How are you treating your slaves? You don’t have any, you say? Wrong. You almost certainly do. You just don’t know it.
Are you a good slave master? How many of you benefit from slaves? You’re thinking, “I don’t have slaves! That was a thing of the past.”
I thought you might say that. Would you be surprised to hear that your answer is wrong?
You might not own slaves. But it is almost certain that just about all of us benefit from slaves.
Here’s a little test you can do right now. Read the tag on your shirt. Where was your shirt made?
Do you know who made your shirt? How were they treated? How much were they paid? What kind of working conditions were they in? Do they get any benefits, like health insurance?
You’re wearing the shirt they made. Wouldn’t you want to know who they are, and especially how they were treated? Or would you prefer not to know, not to have to wonder if you are connected to slavery?
Slavery? Yes, slavery. Garment workers around the globe produce our clothing, doing so in conditions that amount to slavery. Take a look at this article for example. Or this one. And how about this one?
My shirt was made in Cambodia. But there is something special about my shirt. I can guarantee you that it was not made by slaves. Here’s why.
Slavery is real, and though we might not own slaves, our consumer choices enable slavery around the world.
Tomorrow at Faith Church, we continue our series through the biblical letter of 1st Timothy, this time looking at just two verses about slavery. You can read them at 1 Timothy 6:1-2.
You might wonder if this is a passage we don’t need to study because we don’t have slavery in our culture? Maybe we should just skip it? I think you’ll find that even though our country got rid of slavery long ago, this is a passage that is still very important to study, especially given the prevalence of slavery around the world today and how slavery is still connected to America through the many products we can purchase that are slave made.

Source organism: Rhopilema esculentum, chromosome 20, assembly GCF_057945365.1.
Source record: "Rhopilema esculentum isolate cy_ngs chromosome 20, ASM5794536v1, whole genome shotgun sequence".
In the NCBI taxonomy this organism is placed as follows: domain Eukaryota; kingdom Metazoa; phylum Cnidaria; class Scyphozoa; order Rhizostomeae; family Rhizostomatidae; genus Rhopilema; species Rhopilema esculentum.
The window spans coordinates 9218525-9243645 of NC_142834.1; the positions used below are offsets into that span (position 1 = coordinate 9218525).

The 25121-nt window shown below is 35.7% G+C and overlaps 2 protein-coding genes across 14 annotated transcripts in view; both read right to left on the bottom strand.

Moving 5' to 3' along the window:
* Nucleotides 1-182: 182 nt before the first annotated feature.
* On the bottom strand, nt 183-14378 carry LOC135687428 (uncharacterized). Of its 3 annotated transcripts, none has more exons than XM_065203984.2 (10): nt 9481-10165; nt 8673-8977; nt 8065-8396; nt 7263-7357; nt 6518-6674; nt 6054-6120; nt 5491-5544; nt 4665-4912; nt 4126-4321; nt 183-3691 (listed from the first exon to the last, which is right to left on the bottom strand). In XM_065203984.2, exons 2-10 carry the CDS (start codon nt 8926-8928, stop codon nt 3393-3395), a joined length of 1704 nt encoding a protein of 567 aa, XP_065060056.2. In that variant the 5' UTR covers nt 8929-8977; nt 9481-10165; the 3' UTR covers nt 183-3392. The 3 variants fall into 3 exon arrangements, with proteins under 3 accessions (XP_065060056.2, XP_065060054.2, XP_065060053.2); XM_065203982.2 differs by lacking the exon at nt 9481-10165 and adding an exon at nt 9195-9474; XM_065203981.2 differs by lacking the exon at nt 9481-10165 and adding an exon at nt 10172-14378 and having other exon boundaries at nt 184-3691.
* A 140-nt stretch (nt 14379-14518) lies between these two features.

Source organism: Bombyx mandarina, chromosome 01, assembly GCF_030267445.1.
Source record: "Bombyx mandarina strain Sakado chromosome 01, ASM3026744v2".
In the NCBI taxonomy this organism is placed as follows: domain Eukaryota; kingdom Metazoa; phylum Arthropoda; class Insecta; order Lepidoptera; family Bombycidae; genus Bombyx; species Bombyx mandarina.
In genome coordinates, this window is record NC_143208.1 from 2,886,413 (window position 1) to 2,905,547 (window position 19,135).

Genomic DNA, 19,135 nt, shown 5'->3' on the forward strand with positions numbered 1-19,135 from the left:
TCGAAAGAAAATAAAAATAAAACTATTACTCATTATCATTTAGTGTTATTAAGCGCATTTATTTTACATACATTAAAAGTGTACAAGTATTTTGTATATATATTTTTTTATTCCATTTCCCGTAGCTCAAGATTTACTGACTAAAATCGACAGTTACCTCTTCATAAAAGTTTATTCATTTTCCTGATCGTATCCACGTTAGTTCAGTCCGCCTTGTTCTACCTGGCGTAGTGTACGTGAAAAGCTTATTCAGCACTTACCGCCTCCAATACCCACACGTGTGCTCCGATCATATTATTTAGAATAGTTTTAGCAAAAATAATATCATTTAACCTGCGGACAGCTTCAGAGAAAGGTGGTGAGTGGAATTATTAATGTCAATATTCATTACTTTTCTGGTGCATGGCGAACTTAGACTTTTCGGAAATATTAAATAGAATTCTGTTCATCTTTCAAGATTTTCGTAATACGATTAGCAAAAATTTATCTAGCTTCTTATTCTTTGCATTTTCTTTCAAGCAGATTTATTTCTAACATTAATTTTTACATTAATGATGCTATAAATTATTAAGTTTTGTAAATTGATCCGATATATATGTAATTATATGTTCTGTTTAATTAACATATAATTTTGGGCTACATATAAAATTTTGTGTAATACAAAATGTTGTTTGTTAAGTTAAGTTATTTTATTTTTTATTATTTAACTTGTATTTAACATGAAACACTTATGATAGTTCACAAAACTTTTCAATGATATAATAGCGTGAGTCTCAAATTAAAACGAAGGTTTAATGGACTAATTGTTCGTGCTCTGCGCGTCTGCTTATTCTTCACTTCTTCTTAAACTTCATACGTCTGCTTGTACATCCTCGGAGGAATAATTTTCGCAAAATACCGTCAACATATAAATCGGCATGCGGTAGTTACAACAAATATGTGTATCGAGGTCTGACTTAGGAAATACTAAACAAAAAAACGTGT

The problem with 1st Timothy 6:1-2 is that it seems to be okay with slavery. But is it?
For the last two years, I have been participating in a program for pastors called the Clergy Leadership Program of Central Pennsylvania, based out of Messiah College. We meet up 5-6 times every year for retreats and seminars to help us learn about the intersection between faith and the many spheres of life. It has been a wonderful leadership training opportunity. One aspect that has been so helpful is that it has put us in touch with other leaders, authors, thinkers. The program directors have given us books to read, one of which was written by a Messiah College professor, Emerson Powery, who is also one of the program directors.
Powery, and his co-author, Rodney Sadler, wrote the The Genesis of Liberation, an excellent study about how formerly enslaved peoples in the United States South read and interpreted the Bible in the 40 years or so leading up to the Civil War. Powery and Sadler note that the problem with passages like 1 Timothy 6:1-2 is that Southern slave-owners used passages like this one to retain their stranglehold on their slaves and promote the culture of slavery. Were the slave-owners right? Does a passage like this justify slavery? It seems a little like it does. Does the Bible affirm slavery?
Join us Sunday, April 23, at Faith Church to learn what the Bible says about slavery, how we might still be culpable of slavery, and what we can do about it.